Silk Purses from Sow’s Ears

Suddenly winter has lifted. A click of fingers and the weather’s changed; I drag the curtains back one morning four days ago and the mist has rolled right away to reveal a sky that’s clear and blue.   So sudden the change that I gasp to Ant, ‘look at that day!’

It’s still cold at this hour. The valley below the house pants and the last tendrils of low lying cloud – papery thin and gauzy – are burned away by the sun as rising smoke.

I drag my jeans on and whistle Pili up to walk.

At the bottom of the valley is a stream that runs gin clear and icy. During the rains it rose above the road so that walks, unless wading in wellies, wouldn’t have been possible here.   But now the road is dry and dusty and the stream has diminished to a trickle which is dammed by a huge bank of arum lilies. The first time I encountered them, a cloud of cottonwoolwhite, I exclaimed aloud: how beautiful!

 

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And they continue to flourish, slender necked and yellow throated, with their emerald green petticoats.  The Afrikaans call them Varkoor, which translates as pig’s ear. But here they mock the idiom; here they are as ivorypale silk purses.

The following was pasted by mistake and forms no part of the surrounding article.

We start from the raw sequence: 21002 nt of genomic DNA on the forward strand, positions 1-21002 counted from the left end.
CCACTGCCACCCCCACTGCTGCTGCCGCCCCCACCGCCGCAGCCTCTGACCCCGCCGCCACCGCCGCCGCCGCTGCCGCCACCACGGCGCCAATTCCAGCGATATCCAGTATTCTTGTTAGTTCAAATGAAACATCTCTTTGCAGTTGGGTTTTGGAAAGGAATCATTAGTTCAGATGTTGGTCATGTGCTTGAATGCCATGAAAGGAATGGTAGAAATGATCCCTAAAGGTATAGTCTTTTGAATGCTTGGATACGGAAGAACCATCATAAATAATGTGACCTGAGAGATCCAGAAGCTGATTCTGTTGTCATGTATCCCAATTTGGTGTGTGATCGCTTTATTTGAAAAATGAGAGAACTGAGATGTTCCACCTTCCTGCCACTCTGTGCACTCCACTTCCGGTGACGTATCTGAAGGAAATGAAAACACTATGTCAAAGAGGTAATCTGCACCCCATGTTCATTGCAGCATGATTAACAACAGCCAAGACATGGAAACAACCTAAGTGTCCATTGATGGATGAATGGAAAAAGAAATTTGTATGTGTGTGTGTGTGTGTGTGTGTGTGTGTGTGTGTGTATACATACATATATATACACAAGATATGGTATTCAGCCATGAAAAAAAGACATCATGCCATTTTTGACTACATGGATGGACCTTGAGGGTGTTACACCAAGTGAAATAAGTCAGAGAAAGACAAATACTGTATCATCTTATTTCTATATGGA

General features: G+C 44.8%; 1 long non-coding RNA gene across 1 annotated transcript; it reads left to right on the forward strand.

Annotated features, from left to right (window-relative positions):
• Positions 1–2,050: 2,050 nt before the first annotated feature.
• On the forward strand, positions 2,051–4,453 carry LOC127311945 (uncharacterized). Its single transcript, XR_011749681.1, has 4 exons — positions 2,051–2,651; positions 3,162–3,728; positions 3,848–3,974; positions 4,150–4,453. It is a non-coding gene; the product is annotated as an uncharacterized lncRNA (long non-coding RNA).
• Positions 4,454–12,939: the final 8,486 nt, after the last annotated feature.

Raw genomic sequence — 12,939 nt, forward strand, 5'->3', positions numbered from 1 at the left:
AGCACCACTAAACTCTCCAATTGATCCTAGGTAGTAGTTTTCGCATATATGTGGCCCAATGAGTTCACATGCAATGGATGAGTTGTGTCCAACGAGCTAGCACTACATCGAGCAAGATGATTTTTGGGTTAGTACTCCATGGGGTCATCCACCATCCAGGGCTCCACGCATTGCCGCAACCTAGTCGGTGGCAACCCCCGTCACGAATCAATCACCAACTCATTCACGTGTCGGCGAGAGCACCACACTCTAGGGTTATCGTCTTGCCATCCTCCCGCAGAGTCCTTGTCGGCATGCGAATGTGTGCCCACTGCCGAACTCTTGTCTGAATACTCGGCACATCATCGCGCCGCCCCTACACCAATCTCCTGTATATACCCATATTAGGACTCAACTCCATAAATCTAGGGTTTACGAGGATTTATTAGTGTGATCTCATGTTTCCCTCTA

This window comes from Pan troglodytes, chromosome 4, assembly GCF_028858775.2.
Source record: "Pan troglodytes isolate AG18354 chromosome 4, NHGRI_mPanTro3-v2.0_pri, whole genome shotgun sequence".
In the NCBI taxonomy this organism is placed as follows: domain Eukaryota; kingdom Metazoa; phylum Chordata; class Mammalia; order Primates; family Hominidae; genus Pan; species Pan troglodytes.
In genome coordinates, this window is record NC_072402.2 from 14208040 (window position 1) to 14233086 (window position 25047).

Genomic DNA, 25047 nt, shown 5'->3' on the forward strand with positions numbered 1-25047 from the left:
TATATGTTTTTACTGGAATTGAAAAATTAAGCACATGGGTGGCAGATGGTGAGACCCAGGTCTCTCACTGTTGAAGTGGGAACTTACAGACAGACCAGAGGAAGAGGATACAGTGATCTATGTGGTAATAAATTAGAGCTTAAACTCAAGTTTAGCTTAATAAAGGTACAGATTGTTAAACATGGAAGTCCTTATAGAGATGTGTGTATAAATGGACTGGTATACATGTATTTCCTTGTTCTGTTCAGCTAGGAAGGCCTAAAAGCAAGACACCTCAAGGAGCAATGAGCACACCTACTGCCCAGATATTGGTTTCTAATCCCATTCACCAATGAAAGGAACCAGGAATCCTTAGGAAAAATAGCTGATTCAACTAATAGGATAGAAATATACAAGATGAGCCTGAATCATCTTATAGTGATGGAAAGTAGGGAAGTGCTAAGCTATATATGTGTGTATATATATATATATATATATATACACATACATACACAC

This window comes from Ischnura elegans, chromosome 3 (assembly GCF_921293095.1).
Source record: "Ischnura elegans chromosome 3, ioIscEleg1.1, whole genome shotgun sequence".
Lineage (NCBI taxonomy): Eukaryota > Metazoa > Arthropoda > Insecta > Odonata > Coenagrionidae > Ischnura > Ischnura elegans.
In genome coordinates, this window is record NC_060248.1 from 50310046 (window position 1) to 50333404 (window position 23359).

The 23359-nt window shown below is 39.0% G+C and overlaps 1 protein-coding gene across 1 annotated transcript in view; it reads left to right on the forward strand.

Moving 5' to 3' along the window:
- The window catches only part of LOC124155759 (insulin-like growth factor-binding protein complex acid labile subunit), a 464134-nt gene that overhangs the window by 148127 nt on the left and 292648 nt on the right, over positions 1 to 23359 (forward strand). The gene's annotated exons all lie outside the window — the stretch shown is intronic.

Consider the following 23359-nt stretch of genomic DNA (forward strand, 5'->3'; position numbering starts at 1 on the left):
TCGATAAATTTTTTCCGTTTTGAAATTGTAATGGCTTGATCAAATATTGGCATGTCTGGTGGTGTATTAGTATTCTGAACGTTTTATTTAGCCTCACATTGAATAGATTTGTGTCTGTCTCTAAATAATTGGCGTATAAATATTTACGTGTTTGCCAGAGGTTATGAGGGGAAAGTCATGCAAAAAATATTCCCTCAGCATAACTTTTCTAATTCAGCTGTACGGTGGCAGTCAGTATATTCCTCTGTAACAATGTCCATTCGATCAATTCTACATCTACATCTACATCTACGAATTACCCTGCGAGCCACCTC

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This morning I remembered my secateurs and gathered armfuls to bring home.   For such a delicate flower I am astonished at their vase life; they thrive for days, elegant heads unbowed.   It’ll be a full week before the voluptuous whiteness of their petals begins to grey and wrinkle.  And even then they hold their poise.

 

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The sun clambers higher as I clamber the hill home so that by the time I summit, jumper tied about my waist now, the sky is high, horizons already smudged with a heathaze so that dovegrey seams to duckeggblue which deepens to cerulean.

There isn’t a cloud to be seen.

 

 

 

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3 Responses to “Silk Purses from Sow’s Ears”

  1. Alex Says:

    On the face of it, I don’t think we have much in common, but I think we’d be friends if we ever met. Over the years I’ve come back to your blog again and again because you put your finger on emotions–on problems–that most people don’t quite understand…that it’s important to get up and get out of bed and make your own schedule and force your day to fill up with little thing that, before, might not have even qualified as “things” – it’s important to remember the past and still live in the present. I think you should write a book…a memoir? A novel? I know I’d read it.

    • reluctantmemsahib Says:

      Alex, thank you very much for your lovely, thoughtful comment. You have no idea how timely … i have to map my days, plan every hour, or they risk being lost in a mire which could morph as near madness such is the isolation at times. Yes. I think we would be friends.

  2. Michelle Crowsfeet Says:

    Beautiful. These flowers are very special to me and I found them here, completely bt accident. 🙂

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